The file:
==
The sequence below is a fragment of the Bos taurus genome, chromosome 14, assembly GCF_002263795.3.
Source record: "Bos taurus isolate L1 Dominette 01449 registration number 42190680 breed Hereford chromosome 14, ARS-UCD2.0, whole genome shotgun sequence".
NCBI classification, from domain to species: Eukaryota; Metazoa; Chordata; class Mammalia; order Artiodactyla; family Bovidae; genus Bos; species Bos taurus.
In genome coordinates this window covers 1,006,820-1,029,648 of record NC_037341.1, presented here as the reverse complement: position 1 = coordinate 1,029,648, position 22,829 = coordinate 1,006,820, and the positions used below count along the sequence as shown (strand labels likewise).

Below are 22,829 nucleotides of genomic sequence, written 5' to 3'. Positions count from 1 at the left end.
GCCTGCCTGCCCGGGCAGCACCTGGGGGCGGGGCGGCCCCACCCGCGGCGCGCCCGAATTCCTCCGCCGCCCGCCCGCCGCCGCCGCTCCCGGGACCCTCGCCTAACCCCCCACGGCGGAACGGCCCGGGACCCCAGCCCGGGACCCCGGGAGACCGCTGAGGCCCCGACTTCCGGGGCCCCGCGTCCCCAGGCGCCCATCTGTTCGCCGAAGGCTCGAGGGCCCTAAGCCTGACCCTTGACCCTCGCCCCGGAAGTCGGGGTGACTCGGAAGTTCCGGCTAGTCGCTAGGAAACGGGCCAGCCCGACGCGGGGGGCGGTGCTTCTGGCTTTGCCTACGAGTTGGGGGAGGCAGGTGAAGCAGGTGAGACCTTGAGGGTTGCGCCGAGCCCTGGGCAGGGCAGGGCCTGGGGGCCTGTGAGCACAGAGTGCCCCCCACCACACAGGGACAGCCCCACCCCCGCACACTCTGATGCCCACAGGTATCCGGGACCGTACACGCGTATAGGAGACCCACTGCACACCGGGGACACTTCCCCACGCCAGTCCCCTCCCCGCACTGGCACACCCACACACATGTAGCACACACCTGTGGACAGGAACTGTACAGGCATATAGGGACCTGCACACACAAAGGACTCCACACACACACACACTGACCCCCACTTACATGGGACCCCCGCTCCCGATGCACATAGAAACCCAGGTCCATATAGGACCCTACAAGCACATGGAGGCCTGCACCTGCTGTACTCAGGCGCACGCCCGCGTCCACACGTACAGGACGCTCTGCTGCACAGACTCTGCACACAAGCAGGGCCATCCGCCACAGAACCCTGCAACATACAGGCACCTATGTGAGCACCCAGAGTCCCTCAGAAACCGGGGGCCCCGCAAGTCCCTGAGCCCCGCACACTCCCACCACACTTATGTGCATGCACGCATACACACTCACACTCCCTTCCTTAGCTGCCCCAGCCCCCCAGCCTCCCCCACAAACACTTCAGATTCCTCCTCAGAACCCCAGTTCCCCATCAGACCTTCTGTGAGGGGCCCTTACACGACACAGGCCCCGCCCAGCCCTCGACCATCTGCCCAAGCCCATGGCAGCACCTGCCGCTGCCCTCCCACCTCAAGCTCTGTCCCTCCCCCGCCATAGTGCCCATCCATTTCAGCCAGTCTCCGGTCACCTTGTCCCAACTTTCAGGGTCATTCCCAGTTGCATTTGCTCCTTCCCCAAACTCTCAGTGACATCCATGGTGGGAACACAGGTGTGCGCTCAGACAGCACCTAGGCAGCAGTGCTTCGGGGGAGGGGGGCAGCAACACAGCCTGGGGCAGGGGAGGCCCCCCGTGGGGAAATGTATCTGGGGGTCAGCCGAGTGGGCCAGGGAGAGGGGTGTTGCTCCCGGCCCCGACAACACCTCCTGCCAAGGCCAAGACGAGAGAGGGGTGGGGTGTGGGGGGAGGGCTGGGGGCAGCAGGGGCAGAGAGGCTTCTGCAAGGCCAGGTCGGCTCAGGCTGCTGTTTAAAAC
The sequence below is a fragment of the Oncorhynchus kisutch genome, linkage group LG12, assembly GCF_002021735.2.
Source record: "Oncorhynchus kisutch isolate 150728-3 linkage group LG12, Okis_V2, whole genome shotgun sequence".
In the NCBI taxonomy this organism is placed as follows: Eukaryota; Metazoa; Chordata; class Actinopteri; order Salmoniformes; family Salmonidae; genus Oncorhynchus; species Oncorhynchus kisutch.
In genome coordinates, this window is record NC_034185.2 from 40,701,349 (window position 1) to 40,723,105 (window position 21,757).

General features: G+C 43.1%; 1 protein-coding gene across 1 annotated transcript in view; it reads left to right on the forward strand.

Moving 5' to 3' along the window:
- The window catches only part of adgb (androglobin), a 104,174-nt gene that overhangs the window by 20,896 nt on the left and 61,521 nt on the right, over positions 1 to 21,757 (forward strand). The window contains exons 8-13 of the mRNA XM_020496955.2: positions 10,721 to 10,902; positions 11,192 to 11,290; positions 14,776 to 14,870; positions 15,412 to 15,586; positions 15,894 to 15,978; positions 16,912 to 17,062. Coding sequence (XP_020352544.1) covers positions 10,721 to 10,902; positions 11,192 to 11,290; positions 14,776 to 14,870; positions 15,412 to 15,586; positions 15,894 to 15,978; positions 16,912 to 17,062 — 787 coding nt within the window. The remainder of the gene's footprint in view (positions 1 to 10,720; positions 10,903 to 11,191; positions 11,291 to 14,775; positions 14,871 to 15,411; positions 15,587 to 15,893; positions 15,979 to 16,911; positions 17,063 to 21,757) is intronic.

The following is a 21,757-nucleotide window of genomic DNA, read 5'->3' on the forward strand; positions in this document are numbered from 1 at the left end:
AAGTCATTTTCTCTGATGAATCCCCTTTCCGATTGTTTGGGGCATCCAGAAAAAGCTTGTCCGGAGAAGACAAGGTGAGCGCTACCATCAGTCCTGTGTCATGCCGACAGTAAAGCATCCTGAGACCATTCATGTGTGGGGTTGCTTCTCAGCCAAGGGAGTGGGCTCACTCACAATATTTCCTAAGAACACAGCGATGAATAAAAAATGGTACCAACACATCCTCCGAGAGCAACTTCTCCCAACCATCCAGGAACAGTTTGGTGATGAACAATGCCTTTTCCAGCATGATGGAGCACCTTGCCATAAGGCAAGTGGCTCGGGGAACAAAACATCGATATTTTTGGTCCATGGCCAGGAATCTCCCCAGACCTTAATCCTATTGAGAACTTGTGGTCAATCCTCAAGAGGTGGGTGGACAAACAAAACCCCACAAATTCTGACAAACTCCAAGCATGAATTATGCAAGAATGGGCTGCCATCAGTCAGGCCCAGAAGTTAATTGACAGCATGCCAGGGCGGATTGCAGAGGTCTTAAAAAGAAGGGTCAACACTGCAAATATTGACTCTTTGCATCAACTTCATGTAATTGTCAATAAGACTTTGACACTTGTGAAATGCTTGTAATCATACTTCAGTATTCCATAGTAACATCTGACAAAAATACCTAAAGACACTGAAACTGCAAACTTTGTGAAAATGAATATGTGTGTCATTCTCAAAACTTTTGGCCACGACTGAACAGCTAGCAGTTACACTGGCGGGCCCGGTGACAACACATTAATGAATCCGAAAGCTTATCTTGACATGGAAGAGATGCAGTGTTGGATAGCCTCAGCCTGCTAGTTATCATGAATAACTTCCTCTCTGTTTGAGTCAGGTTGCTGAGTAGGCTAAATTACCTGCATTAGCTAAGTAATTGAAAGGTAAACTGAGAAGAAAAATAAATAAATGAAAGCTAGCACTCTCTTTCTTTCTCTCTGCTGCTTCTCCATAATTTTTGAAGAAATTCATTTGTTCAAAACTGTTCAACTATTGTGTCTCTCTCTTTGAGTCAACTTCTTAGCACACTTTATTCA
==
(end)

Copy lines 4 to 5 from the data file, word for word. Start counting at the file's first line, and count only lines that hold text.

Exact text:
In genome coordinates this window covers 1,006,820-1,029,648 of record NC_037341.1, presented here as the reverse complement: position 1 = coordinate 1,029,648, position 22,829 = coordinate 1,006,820, and the positions used below count along the sequence as shown (strand labels likewise).

Below are 22,829 nucleotides of genomic sequence, written 5' to 3'. Positions count from 1 at the left end.